A records request from Councilman Jim Bean, asking for who gave and received gift cards as part of Hurricane Sandy relief in Belmar, was met with debate and disappointment from Mayor Matt Doherty.
At the previous Belmar Council meeting, Doherty and Bean debated the merits of Bean's Open Public Records Act request to itemize who donated gift cards to the borough for distribution, in what amounts, and who received them. Bean also sought the criterion the borough used to distribute the gift cards, and wanted the addresses of the people who donated and received the gift cards.
The gift cards ranged from local restaurants and home improvement stores to more all-purpose American Express or Mastercard gift cards, Doherty said. Tens of thousands of dollars in gift cards were donated, some anonymously.
But the mayor didn't understand the intention behind Bean's request, saying it went too far and was inappropriate.
Bean said he is only seeking information and is simply aiming for more open government and accountability.
The two men kept repeating questions and responses to each other as part of the debate, with the mayor asking "Why do you want the names and addresses of the people who donated and received gift cards? You even want the addresses, why?"
Bean responded to the repeated question similarly: "I'm just trying to get information, to hold government accountable."
The councilman saw the potential for problems in that local government officials were accepting donations and then handing them out. A list of who gave and received could ward off any problems or criticisms, Bean said.
"What I believe is all those gift cards we receive as government should have been given away to church to distribute," Bean said. "I don’t believe government officials should be making criterion for handing out those things."
Doherty said he understands the intention, but did not agree with asking for the addresses of those who received donated gift cards and for what amount.
"I just want to make sure we have a list of what came in and what went out," Bean said. "I want to make sure everything that came in to us also went out. This is just trying to get accountability of what came in."
The mayor asked, what if someone donated anonymously or didn't realize their donation would be made public? What if a block of donations were handed over to a group to donate or donated by a group?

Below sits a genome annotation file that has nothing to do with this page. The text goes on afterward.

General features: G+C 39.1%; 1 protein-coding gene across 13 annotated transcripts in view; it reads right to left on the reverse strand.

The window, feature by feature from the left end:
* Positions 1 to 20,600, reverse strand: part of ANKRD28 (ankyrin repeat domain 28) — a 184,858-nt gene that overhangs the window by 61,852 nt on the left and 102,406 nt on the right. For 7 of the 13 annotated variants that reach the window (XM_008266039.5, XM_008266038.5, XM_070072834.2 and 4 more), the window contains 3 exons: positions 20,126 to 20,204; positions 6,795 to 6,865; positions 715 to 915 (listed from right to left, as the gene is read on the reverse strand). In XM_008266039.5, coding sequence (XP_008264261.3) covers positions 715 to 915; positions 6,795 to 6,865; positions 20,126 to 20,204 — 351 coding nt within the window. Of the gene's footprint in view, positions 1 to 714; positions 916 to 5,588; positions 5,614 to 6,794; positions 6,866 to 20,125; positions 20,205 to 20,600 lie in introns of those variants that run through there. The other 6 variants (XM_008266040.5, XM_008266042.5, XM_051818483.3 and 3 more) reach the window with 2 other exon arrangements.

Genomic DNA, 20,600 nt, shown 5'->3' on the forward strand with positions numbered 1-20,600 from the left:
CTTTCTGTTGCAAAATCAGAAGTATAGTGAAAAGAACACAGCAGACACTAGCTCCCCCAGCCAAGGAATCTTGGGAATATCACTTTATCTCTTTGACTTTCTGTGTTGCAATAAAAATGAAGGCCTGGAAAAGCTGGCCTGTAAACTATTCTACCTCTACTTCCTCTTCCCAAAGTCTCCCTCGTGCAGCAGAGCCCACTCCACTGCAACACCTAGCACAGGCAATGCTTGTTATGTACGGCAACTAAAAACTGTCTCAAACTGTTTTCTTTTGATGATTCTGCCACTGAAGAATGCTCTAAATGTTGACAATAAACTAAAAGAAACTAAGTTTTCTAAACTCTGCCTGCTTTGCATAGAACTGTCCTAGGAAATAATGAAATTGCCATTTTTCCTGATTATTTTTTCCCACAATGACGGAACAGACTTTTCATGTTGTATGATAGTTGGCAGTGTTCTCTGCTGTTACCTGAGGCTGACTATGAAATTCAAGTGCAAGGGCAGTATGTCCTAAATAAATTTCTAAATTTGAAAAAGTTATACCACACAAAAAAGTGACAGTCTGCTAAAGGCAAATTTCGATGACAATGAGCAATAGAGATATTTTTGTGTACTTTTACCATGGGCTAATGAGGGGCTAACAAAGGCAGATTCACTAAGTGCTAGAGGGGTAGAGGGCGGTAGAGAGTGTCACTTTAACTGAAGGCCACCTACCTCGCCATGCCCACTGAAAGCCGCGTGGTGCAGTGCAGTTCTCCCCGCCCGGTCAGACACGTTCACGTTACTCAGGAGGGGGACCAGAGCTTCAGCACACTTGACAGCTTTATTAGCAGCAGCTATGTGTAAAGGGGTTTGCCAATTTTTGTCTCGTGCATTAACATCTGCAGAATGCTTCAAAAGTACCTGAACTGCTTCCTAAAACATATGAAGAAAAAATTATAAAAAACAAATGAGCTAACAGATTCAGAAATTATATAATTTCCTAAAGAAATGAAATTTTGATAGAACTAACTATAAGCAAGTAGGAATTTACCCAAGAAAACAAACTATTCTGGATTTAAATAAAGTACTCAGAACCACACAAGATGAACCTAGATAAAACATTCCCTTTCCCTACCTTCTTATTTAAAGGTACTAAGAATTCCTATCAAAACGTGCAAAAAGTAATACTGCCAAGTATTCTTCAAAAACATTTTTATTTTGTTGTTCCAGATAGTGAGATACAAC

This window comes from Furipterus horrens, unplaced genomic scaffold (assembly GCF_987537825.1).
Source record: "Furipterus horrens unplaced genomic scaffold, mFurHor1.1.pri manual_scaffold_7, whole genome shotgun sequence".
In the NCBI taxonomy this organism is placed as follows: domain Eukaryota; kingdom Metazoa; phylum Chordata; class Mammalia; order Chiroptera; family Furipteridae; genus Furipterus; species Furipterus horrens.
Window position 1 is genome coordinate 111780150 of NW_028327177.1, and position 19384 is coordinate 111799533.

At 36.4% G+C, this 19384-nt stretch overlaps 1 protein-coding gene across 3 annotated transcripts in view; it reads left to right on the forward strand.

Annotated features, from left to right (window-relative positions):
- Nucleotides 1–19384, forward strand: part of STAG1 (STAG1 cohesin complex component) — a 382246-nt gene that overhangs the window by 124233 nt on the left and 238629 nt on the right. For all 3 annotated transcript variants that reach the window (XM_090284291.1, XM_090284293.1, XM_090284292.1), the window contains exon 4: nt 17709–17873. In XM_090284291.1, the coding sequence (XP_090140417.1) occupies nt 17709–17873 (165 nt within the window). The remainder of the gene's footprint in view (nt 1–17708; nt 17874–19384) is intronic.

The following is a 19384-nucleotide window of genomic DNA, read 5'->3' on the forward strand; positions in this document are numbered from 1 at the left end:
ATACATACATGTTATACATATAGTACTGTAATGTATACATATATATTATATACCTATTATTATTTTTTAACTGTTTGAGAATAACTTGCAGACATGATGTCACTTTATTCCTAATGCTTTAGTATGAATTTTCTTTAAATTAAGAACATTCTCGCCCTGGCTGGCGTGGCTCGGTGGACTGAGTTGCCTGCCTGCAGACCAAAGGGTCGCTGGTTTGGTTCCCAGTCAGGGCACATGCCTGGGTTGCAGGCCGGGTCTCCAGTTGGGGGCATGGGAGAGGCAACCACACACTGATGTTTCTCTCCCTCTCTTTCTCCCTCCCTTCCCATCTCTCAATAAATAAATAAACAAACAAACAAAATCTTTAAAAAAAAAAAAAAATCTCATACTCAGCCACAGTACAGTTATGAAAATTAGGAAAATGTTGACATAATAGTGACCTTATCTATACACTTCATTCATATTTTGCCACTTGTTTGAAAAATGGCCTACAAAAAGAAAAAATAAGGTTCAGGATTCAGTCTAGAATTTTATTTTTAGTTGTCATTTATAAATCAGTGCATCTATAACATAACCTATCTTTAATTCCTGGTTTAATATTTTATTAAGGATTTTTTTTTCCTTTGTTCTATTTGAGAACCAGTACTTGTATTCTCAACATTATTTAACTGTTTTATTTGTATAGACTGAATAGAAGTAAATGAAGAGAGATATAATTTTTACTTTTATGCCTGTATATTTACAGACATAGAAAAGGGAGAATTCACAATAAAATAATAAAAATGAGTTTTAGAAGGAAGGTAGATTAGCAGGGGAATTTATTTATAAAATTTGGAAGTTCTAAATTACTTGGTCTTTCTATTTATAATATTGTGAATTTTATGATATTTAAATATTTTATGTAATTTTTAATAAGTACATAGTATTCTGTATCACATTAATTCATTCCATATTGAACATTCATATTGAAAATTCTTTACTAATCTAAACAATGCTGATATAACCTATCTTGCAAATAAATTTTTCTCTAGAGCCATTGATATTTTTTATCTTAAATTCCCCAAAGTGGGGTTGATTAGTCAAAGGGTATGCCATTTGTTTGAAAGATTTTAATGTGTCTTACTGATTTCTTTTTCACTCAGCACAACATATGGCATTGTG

"Then put down 'Anonymous'" Bean agreed. "List the name of the group...This is just a request for information."
Doherty, a Democrat, asked the lone Republican councilman whether this request was for some other purpose. "Could this be used to embarrass someone?" said the mayor. He was disappointed in the request for addresses in particular. "I'm not happy at all about that. I don’t think its appropriate. If the press asks, I’d be hesitant to give it to them."
Doherty added the OPRA request could have a chilling effect on future generosity.
"My concern is, by requiring people to give names and addresses if they donate and if they are eligible, I think it would dissuade people in the future," said the mayor.
"Why do you get upset with these questions?" asked Bean. "I just want information to hold government accountable."
Less troublesome than the names and addresses was providing Bean with a copy of the criteria used to distribute the gift cards. Belmar has a list of individuals still without power after 5 p.m. Nov. 12, and those people were distributed the aid based on more than two weeks without electricity, Doherty said.
A large block of gift cards was sent to Belmar Elementary School for distribution, and the senior housing development residents received donations as residency there is based on income guidelines, said the mayor.
Kelly Williams, in charge of the borough social services department, handed out the donations according to state Department of Community Affairs guidelines, said the mayor.
"We don’t tell her who to give to or who to not give to. There’s a criteria for it. You're welcome to reach out to her," Doherty said. "She's a professional. Are you saying you suspect her of wrongdoing, is that why you are requesting this info?"
Bean said his only intention is to have more information available. "You are privy to things I am not," Bean said to the mayor. "I've asked lots of questions. That's all this is."
Bean agreed to extend his OPRA request through Jan. 8, as law only allows record keepers a certain time frame to respond.
"I'm making sure everything donated is given out properly," Bean said.
Doherty responded: "I can assure you it is, but I understand why you'd ask that...But why do you want people who received need to be accountable?"
Bean answered: "No, not those who received. I want to hold the municipality accountable. We’re just making sure."